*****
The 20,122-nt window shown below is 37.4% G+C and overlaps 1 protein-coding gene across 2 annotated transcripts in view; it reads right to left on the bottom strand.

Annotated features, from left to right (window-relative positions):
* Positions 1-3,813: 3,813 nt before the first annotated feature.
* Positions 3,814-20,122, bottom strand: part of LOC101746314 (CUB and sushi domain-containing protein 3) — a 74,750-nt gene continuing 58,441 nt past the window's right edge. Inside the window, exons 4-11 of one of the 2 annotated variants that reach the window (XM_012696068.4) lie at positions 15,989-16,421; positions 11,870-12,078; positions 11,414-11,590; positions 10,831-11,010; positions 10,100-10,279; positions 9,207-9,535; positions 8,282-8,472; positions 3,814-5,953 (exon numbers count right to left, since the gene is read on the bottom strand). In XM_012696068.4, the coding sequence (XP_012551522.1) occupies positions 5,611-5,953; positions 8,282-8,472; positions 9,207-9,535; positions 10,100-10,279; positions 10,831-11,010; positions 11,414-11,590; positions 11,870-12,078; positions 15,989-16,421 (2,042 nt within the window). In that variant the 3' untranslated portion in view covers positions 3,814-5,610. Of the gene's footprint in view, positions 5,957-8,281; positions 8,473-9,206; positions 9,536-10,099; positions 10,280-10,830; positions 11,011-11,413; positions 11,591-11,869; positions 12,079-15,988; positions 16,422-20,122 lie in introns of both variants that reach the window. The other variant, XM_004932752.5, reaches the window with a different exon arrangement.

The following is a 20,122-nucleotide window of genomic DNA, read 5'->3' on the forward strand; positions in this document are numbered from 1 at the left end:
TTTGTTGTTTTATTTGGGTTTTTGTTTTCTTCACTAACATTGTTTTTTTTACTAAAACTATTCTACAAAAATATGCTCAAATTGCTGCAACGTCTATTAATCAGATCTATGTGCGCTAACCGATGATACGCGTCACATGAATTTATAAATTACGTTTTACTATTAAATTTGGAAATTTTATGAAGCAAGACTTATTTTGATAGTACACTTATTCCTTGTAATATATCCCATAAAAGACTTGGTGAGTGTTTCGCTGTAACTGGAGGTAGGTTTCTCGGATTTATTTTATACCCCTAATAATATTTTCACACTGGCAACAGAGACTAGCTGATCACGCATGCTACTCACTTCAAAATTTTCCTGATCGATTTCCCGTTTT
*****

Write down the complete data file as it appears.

The 20,122-nt window shown below is 37.4% G+C and overlaps 1 protein-coding gene across 2 annotated transcripts in view; it reads right to left on the bottom strand.

Annotated features, from left to right (window-relative positions):
* Positions 1-3,813: 3,813 nt before the first annotated feature.
* Positions 3,814-20,122, bottom strand: part of LOC101746314 (CUB and sushi domain-containing protein 3) — a 74,750-nt gene continuing 58,441 nt past the window's right edge. Inside the window, exons 4-11 of one of the 2 annotated variants that reach the window (XM_012696068.4) lie at positions 15,989-16,421; positions 11,870-12,078; positions 11,414-11,590; positions 10,831-11,010; positions 10,100-10,279; positions 9,207-9,535; positions 8,282-8,472; positions 3,814-5,953 (exon numbers count right to left, since the gene is read on the bottom strand). In XM_012696068.4, the coding sequence (XP_012551522.1) occupies positions 5,611-5,953; positions 8,282-8,472; positions 9,207-9,535; positions 10,100-10,279; positions 10,831-11,010; positions 11,414-11,590; positions 11,870-12,078; positions 15,989-16,421 (2,042 nt within the window). In that variant the 3' untranslated portion in view covers positions 3,814-5,610. Of the gene's footprint in view, positions 5,957-8,281; positions 8,473-9,206; positions 9,536-10,099; positions 10,280-10,830; positions 11,011-11,413; positions 11,591-11,869; positions 12,079-15,988; positions 16,422-20,122 lie in introns of both variants that reach the window. The other variant, XM_004932752.5, reaches the window with a different exon arrangement.

The following is a 20,122-nucleotide window of genomic DNA, read 5'->3' on the forward strand; positions in this document are numbered from 1 at the left end:
TTTGTTGTTTTATTTGGGTTTTTGTTTTCTTCACTAACATTGTTTTTTTTACTAAAACTATTCTACAAAAATATGCTCAAATTGCTGCAACGTCTATTAATCAGATCTATGTGCGCTAACCGATGATACGCGTCACATGAATTTATAAATTACGTTTTACTATTAAATTTGGAAATTTTATGAAGCAAGACTTATTTTGATAGTACACTTATTCCTTGTAATATATCCCATAAAAGACTTGGTGAGTGTTTCGCTGTAACTGGAGGTAGGTTTCTCGGATTTATTTTATACCCCTAATAATATTTTCACACTGGCAACAGAGACTAGCTGATCACGCATGCTACTCACTTCAAAATTTTCCTGATCGATTTCCCGTTTT